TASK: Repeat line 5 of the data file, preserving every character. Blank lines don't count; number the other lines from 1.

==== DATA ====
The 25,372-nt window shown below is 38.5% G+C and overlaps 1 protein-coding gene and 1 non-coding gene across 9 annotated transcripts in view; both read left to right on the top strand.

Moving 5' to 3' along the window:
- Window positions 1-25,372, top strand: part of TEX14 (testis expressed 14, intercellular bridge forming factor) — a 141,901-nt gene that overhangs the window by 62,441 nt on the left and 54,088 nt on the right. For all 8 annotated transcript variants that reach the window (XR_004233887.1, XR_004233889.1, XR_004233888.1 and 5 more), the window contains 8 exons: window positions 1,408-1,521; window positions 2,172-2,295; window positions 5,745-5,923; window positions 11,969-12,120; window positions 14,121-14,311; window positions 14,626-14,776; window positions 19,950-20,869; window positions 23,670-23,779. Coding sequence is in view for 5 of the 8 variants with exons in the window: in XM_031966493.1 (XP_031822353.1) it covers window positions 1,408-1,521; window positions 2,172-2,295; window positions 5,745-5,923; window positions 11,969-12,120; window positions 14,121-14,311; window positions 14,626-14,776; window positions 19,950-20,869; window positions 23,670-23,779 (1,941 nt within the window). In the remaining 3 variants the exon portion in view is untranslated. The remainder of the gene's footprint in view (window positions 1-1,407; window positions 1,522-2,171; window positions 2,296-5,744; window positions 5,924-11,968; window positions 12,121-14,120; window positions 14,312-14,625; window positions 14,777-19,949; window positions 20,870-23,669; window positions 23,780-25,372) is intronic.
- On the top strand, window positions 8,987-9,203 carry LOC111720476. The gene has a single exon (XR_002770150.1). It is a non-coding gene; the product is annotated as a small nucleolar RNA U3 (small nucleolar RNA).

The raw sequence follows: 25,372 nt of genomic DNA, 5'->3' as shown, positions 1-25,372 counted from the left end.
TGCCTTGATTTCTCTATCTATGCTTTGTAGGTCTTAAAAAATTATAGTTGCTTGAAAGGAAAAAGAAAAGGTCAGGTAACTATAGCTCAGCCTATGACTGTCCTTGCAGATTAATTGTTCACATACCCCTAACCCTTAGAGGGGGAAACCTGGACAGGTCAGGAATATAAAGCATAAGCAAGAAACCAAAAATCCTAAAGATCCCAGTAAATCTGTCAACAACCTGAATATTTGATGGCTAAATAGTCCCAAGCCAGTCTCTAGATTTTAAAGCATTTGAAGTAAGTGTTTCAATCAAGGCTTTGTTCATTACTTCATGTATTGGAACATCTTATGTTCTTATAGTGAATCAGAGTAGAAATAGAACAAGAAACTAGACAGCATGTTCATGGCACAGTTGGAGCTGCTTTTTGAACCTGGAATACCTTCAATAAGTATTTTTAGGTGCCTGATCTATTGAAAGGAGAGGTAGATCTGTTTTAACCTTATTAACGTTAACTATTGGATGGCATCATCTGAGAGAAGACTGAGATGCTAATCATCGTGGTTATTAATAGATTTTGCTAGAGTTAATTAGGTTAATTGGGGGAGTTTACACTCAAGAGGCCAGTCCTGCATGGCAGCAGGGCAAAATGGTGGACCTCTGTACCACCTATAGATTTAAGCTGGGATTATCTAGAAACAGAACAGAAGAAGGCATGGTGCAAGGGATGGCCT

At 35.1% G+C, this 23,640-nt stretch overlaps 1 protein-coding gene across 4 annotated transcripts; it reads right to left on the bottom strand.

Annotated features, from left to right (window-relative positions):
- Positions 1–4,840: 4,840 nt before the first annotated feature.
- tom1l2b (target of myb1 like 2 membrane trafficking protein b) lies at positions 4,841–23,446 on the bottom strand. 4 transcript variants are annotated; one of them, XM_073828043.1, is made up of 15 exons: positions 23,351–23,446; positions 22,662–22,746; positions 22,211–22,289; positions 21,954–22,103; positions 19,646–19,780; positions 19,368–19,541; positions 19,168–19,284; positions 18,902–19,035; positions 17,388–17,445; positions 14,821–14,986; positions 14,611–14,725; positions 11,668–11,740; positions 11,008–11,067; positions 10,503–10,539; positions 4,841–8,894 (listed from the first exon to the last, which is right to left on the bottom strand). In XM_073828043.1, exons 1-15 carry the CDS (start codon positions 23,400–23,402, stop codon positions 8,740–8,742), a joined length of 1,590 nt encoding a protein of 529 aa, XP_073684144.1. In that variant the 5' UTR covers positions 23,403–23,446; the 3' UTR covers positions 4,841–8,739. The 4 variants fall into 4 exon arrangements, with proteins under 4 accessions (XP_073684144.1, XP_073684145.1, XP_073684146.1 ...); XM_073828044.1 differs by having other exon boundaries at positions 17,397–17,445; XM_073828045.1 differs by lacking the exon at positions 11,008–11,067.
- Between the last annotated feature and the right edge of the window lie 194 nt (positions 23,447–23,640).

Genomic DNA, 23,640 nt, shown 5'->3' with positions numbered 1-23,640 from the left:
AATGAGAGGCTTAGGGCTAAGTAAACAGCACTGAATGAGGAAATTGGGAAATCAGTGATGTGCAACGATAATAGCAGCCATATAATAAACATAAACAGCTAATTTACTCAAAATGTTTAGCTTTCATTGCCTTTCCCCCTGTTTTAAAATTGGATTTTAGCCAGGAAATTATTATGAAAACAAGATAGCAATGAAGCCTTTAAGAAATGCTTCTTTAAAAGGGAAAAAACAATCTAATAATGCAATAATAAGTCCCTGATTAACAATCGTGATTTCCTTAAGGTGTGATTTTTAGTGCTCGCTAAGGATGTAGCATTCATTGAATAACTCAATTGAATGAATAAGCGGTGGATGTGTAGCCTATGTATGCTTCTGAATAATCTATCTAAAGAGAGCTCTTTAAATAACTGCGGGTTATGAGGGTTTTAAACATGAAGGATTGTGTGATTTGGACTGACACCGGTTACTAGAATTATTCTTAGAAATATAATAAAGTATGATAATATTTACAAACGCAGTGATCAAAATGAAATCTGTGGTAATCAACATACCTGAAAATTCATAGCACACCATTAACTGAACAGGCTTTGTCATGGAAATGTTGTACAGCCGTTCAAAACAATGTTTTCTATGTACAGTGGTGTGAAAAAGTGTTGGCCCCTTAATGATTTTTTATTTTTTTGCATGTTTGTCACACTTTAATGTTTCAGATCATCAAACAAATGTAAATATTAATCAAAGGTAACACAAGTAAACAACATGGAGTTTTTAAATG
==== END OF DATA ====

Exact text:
The raw sequence follows: 25,372 nt of genomic DNA, 5'->3' as shown, positions 1-25,372 counted from the left end.